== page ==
An Optimistic Outlook for Markets?

by Brad McMillan, Chief Investment Officer, Commonwealth Financial Network

Brad here. One of the things I have learned is that while history doesn’t necessarily repeat itself, it does rhyme—even in the financial markets. My colleague, Tom Logue, is a student of how the market behaves. Here, he lays out some reasons for optimism as we enter the fall. Thanks, Tom, and I hope you are right!

As we look back over the past seven months of 2023, we see the market has continued to shine in the face of hurdles and walls of worry. Through June, the S&P 500 had grown almost 16 percent since the start of the year. That is one of the best first-half starts by the S&P 500 in its history. When we examine similar occurrences, where the index grew between 10 percent and 20 percent throughout the first six months of the year, the rest of the year also looked promising.

Now that we’ve moved past July, these trends are appearing even more hopeful or, rather, less bumpy. Let's delve deeper to understand the outlook better. 

Strong Starts Through the Years

Since 1950, there have been 21 times when the S&P 500 grew more than 10 percent, but less than 20 percent, in the first half of the year. Disregarding July’s performance, in each of these occurrences, the S&P 500 continued to expand from the end of July through December, recording an average return of 7.38 percent. Among these 21 instances, the S&P 500 contracted in 7 of them during July. Interestingly, in 5 of these 7 times (representing 71.4 percent of these cases), the S&P 500 saw a decline in August, with an average decrease of 4.15 percent. 

August Declines in Perspective

Digging further into those seven cases, we notice that the average drawdown in August (the lowest price in August versus the highest price in July) was 9.31 percent. In particular, 1998 and 1999 experienced double-digit drawdowns, with 1998 witnessing a staggering August decline of 19.58 percent. Despite these falls, all seven cases still saw an overall rise from July’s closing price to December’s closing price, with an average return of 5.85 percent.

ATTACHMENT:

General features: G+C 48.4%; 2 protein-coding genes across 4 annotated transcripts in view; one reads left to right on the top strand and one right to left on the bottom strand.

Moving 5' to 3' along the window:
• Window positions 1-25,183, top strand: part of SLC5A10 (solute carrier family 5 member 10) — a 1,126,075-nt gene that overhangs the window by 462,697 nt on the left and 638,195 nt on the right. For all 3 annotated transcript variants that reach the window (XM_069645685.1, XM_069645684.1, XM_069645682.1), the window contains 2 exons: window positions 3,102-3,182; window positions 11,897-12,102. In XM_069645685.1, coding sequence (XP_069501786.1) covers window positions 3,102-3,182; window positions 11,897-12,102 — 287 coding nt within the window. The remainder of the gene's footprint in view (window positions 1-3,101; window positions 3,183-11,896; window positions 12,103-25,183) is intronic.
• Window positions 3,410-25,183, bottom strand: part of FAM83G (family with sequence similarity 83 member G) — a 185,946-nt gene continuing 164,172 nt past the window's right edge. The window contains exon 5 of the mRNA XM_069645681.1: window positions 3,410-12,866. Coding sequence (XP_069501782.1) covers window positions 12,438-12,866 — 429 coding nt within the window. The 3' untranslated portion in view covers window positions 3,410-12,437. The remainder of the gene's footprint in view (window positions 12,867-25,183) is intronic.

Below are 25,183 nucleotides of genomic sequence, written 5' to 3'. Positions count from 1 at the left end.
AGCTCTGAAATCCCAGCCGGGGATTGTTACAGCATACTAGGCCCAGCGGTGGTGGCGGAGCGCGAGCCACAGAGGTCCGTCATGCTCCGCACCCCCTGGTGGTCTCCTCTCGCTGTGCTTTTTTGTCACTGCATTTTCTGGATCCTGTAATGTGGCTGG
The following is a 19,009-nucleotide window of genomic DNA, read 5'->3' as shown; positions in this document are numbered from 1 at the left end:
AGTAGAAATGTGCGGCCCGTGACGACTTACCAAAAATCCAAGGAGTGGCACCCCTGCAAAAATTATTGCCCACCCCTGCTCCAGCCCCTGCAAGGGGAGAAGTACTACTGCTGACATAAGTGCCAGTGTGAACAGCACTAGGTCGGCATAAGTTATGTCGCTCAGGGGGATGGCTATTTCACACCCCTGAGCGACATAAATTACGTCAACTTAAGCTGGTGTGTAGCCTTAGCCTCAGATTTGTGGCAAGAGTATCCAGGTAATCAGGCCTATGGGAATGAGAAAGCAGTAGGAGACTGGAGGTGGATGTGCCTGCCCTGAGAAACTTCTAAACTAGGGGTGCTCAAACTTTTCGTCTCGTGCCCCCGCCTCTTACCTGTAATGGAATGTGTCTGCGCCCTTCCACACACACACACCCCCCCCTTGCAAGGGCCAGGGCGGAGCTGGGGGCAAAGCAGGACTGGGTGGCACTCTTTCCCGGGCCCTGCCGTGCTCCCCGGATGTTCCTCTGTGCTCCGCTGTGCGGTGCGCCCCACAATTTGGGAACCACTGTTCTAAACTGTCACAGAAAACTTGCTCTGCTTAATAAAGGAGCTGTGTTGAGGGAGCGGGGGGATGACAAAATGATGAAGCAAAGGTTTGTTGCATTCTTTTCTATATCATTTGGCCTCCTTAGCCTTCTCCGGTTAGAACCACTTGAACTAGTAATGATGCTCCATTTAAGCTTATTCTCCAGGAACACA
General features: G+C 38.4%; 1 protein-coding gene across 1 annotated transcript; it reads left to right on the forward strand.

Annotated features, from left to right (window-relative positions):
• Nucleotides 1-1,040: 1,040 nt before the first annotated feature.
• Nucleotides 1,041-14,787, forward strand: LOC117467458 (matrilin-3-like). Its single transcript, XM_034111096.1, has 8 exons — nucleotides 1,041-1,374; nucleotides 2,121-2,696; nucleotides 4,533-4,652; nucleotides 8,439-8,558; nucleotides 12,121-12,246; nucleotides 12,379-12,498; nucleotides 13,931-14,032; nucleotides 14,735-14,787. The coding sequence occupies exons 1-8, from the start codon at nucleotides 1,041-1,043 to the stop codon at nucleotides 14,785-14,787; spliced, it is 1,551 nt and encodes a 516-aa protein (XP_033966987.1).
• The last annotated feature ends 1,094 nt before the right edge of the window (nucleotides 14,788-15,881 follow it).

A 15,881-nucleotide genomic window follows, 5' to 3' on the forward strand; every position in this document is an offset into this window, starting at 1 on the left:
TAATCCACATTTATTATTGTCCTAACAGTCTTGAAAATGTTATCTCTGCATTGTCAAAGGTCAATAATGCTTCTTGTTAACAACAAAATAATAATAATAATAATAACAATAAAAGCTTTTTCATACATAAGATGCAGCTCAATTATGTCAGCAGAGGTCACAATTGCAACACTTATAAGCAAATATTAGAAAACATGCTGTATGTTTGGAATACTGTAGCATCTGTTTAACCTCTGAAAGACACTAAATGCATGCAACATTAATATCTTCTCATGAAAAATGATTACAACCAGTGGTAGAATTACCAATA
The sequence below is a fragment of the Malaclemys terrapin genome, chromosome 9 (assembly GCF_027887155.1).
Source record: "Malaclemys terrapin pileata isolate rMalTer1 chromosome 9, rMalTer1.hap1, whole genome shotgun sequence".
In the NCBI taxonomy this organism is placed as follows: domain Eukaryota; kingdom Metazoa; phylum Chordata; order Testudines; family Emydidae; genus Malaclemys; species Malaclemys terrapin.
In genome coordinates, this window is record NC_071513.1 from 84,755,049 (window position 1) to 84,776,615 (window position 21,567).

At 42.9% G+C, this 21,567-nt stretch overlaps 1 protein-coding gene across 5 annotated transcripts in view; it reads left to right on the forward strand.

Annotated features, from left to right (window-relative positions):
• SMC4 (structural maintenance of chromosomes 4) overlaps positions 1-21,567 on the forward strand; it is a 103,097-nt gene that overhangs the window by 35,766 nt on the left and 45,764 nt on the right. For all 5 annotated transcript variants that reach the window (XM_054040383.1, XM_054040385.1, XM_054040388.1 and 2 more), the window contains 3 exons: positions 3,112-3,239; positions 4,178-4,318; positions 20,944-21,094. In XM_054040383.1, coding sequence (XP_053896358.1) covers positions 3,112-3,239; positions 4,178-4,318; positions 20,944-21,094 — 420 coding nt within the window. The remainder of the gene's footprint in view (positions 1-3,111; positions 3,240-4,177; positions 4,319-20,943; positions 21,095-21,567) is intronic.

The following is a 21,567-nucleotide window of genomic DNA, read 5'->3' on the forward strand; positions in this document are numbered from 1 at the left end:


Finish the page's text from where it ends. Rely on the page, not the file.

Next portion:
Furthermore, between August’s lowest price and the highest price between September and December, the average return was 14.1 percent. This also includes a huge 30 percent bounce-back in 1998. 

Favorable July Performance

For 2023, like the 13 other recorded instances, July was a favorable month for the S&P 500. In these 13 instances, the preceding August month saw a decrease seven times (53.8 percent of the time), with an average drop of 2.3 percent. The average drawdown in August (relative to July’s highest price) averaged 4 percent, with 2019 seeing the biggest fall of 6.8 percent. But, as with the other 7 cases, all 13 of these cases experienced growth from July’s end through December, with an average rise of 8.21 percent.

In 9 of these 13 years, the S&P 500 generated a return greater than 7 percent from July’s end to December’s end. In addition, between August’s lowest price and the highest price between September and December, the average return came in at 12.3 percent. Lastly, except for 2003, the S&P 500 hit a new record high by year’s end in every case. 

Strong Rebound Ahead?

We are now 15 days into August and the S&P 500 has thus far experienced a 3.54 percent drawdown, which is right around that 4 percent average mentioned above. We may experience a further drawdown throughout the remainder of August, but history still suggests a strong rebound from here headed into the end of the year.




Brad McMillan is the chief investment officer at Commonwealth Financial Network, the nation's largest privately held independent broker/dealer-RIA. He is the primary spokesperson for Commonwealth's investment divisions. This post originally appeared on The Independent Market Observer, a daily blog authored by Brad McMillan.

Forward-looking statements are based on our reasonable expectations and are not guaranteed. Diversification does not assure a profit or protect against loss in declining markets. There is no guarantee that any objective or goal will be achieved. All indices are unmanaged and investors cannot actually invest directly into an index. Unlike investments, indices do not incur management fees, charges, or expenses. Past performance is not indicative of future results.

Commonwealth Financial Network is the nation's largest privately held independent broker/dealer-RIA. This post originally appeared on Commonwealth Independent Advisor, the firm's corporate blog.


Copyright © Commonwealth Financial Network

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